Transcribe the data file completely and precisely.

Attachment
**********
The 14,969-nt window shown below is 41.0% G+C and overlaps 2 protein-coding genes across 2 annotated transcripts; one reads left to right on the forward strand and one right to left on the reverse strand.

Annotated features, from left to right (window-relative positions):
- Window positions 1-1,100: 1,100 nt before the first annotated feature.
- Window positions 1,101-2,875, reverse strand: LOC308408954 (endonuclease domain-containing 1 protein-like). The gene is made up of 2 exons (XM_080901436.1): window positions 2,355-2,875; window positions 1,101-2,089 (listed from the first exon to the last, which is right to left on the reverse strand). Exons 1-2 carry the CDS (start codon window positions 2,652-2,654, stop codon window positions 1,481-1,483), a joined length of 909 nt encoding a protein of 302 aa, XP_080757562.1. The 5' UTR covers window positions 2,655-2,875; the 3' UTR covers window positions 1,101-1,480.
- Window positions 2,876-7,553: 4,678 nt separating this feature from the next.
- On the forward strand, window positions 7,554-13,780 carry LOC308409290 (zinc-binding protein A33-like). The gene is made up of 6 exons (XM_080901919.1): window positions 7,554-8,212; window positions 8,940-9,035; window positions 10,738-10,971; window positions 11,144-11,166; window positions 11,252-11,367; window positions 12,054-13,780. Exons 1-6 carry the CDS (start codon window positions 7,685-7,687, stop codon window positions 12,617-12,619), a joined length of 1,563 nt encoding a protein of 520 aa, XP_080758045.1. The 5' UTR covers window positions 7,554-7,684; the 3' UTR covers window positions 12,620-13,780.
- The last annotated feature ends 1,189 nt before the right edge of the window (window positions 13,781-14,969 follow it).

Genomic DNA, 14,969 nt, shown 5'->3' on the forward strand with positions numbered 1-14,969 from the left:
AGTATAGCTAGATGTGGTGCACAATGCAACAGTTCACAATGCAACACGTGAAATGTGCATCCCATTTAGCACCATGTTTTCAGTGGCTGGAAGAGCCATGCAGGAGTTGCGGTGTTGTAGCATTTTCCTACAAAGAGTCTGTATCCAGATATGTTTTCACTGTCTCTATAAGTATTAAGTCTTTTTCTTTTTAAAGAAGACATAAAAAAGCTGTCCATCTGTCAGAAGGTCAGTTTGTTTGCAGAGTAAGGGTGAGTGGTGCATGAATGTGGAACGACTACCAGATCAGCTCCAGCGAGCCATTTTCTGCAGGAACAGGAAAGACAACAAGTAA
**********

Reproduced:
The 14,969-nt window shown below is 41.0% G+C and overlaps 2 protein-coding genes across 2 annotated transcripts; one reads left to right on the forward strand and one right to left on the reverse strand.

Annotated features, from left to right (window-relative positions):
- Window positions 1-1,100: 1,100 nt before the first annotated feature.
- Window positions 1,101-2,875, reverse strand: LOC308408954 (endonuclease domain-containing 1 protein-like). The gene is made up of 2 exons (XM_080901436.1): window positions 2,355-2,875; window positions 1,101-2,089 (listed from the first exon to the last, which is right to left on the reverse strand). Exons 1-2 carry the CDS (start codon window positions 2,652-2,654, stop codon window positions 1,481-1,483), a joined length of 909 nt encoding a protein of 302 aa, XP_080757562.1. The 5' UTR covers window positions 2,655-2,875; the 3' UTR covers window positions 1,101-1,480.
- Window positions 2,876-7,553: 4,678 nt separating this feature from the next.
- On the forward strand, window positions 7,554-13,780 carry LOC308409290 (zinc-binding protein A33-like). The gene is made up of 6 exons (XM_080901919.1): window positions 7,554-8,212; window positions 8,940-9,035; window positions 10,738-10,971; window positions 11,144-11,166; window positions 11,252-11,367; window positions 12,054-13,780. Exons 1-6 carry the CDS (start codon window positions 7,685-7,687, stop codon window positions 12,617-12,619), a joined length of 1,563 nt encoding a protein of 520 aa, XP_080758045.1. The 5' UTR covers window positions 7,554-7,684; the 3' UTR covers window positions 12,620-13,780.
- The last annotated feature ends 1,189 nt before the right edge of the window (window positions 13,781-14,969 follow it).

Genomic DNA, 14,969 nt, shown 5'->3' on the forward strand with positions numbered 1-14,969 from the left:
AGTATAGCTAGATGTGGTGCACAATGCAACAGTTCACAATGCAACACGTGAAATGTGCATCCCATTTAGCACCATGTTTTCAGTGGCTGGAAGAGCCATGCAGGAGTTGCGGTGTTGTAGCATTTTCCTACAAAGAGTCTGTATCCAGATATGTTTTCACTGTCTCTATAAGTATTAAGTCTTTTTCTTTTTAAAGAAGACATAAAAAAGCTGTCCATCTGTCAGAAGGTCAGTTTGTTTGCAGAGTAAGGGTGAGTGGTGCATGAATGTGGAACGACTACCAGATCAGCTCCAGCGAGCCATTTTCTGCAGGAACAGGAAAGACAACAAGTAA